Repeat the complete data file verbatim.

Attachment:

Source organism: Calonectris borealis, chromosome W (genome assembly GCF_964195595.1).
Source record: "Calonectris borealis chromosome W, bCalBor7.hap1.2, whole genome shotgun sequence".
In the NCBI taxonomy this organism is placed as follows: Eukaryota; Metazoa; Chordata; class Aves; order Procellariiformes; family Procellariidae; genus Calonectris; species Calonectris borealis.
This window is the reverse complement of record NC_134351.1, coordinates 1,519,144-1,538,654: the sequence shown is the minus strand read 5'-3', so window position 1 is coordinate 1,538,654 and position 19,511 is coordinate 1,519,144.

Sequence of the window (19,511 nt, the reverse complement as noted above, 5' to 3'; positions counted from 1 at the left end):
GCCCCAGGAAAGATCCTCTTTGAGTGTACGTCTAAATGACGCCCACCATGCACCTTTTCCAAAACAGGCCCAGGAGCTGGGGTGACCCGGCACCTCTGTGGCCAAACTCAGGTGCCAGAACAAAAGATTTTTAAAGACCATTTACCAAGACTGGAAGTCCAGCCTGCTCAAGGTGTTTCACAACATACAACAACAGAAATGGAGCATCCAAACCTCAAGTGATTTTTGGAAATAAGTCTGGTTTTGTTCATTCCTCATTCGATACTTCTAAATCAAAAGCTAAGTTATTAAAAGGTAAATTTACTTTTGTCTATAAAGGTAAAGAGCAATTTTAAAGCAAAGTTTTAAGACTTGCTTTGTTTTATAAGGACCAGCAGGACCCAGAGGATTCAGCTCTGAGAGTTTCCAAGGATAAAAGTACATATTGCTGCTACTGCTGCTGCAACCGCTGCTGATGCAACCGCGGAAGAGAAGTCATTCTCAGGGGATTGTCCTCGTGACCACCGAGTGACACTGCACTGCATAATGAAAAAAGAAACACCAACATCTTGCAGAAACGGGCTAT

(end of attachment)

Source organism: Calonectris borealis, chromosome W (genome assembly GCF_964195595.1).
Source record: "Calonectris borealis chromosome W, bCalBor7.hap1.2, whole genome shotgun sequence".
In the NCBI taxonomy this organism is placed as follows: Eukaryota; Metazoa; Chordata; class Aves; order Procellariiformes; family Procellariidae; genus Calonectris; species Calonectris borealis.
This window is the reverse complement of record NC_134351.1, coordinates 1,519,144-1,538,654: the sequence shown is the minus strand read 5'-3', so window position 1 is coordinate 1,538,654 and position 19,511 is coordinate 1,519,144.

Sequence of the window (19,511 nt, the reverse complement as noted above, 5' to 3'; positions counted from 1 at the left end):
GCCCCAGGAAAGATCCTCTTTGAGTGTACGTCTAAATGACGCCCACCATGCACCTTTTCCAAAACAGGCCCAGGAGCTGGGGTGACCCGGCACCTCTGTGGCCAAACTCAGGTGCCAGAACAAAAGATTTTTAAAGACCATTTACCAAGACTGGAAGTCCAGCCTGCTCAAGGTGTTTCACAACATACAACAACAGAAATGGAGCATCCAAACCTCAAGTGATTTTTGGAAATAAGTCTGGTTTTGTTCATTCCTCATTCGATACTTCTAAATCAAAAGCTAAGTTATTAAAAGGTAAATTTACTTTTGTCTATAAAGGTAAAGAGCAATTTTAAAGCAAAGTTTTAAGACTTGCTTTGTTTTATAAGGACCAGCAGGACCCAGAGGATTCAGCTCTGAGAGTTTCCAAGGATAAAAGTACATATTGCTGCTACTGCTGCTGCAACCGCTGCTGATGCAACCGCGGAAGAGAAGTCATTCTCAGGGGATTGTCCTCGTGACCACCGAGTGACACTGCACTGCATAATGAAAAAAGAAACACCAACATCTTGCAGAAACGGGCTAT